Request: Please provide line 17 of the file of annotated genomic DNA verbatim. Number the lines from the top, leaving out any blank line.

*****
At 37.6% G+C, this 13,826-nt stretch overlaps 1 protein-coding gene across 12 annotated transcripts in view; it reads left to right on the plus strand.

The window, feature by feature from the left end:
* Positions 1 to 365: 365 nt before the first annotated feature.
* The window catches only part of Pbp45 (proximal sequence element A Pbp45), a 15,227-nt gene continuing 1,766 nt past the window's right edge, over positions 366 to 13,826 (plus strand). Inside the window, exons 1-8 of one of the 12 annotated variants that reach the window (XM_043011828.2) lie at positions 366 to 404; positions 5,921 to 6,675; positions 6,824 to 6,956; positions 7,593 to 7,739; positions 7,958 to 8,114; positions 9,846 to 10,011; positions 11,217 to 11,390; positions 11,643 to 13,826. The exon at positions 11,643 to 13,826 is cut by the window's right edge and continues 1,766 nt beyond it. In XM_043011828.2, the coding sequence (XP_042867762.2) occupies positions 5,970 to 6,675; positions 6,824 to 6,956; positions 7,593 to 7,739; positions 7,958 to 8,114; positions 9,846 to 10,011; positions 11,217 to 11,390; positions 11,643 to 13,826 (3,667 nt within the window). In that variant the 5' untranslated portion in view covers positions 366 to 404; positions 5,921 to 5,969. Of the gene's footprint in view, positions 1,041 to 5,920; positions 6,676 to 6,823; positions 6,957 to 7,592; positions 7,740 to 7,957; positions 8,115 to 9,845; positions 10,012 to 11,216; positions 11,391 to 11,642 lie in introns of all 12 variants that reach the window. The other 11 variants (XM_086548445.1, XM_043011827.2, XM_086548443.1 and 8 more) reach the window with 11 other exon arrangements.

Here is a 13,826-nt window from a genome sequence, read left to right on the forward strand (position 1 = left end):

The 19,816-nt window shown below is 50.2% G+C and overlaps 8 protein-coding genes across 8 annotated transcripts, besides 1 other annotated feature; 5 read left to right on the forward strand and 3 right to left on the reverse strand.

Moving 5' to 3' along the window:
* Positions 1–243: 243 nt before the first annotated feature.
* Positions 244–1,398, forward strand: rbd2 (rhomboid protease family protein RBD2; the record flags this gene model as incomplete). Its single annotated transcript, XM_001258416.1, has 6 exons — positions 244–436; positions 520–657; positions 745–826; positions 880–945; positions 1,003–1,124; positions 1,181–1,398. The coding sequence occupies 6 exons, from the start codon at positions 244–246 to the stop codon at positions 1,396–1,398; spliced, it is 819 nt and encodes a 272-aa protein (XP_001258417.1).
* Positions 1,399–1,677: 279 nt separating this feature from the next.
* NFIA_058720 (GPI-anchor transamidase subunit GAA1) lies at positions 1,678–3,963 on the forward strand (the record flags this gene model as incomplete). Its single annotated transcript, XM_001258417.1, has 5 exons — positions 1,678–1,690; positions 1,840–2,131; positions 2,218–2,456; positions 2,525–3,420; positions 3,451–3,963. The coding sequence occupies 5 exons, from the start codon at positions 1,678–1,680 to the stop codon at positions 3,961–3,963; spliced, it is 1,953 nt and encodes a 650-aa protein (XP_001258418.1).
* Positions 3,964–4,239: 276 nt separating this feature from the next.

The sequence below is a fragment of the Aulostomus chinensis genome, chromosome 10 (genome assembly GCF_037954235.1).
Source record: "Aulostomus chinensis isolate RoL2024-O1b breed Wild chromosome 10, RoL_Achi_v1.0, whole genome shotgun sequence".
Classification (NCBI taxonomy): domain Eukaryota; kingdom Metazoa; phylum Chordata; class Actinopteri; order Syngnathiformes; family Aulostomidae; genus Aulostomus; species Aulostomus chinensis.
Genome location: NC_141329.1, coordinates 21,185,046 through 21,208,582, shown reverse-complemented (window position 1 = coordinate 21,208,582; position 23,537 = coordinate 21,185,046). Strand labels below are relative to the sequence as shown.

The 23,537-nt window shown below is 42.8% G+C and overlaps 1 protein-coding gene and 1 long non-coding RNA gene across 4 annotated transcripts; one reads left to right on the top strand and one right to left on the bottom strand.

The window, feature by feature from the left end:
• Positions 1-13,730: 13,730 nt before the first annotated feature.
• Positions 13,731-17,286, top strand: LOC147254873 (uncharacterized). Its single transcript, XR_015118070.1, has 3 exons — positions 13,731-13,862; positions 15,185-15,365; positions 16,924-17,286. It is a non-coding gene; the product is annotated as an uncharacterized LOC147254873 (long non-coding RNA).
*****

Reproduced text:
The 23,537-nt window shown below is 42.8% G+C and overlaps 1 protein-coding gene and 1 long non-coding RNA gene across 4 annotated transcripts; one reads left to right on the top strand and one right to left on the bottom strand.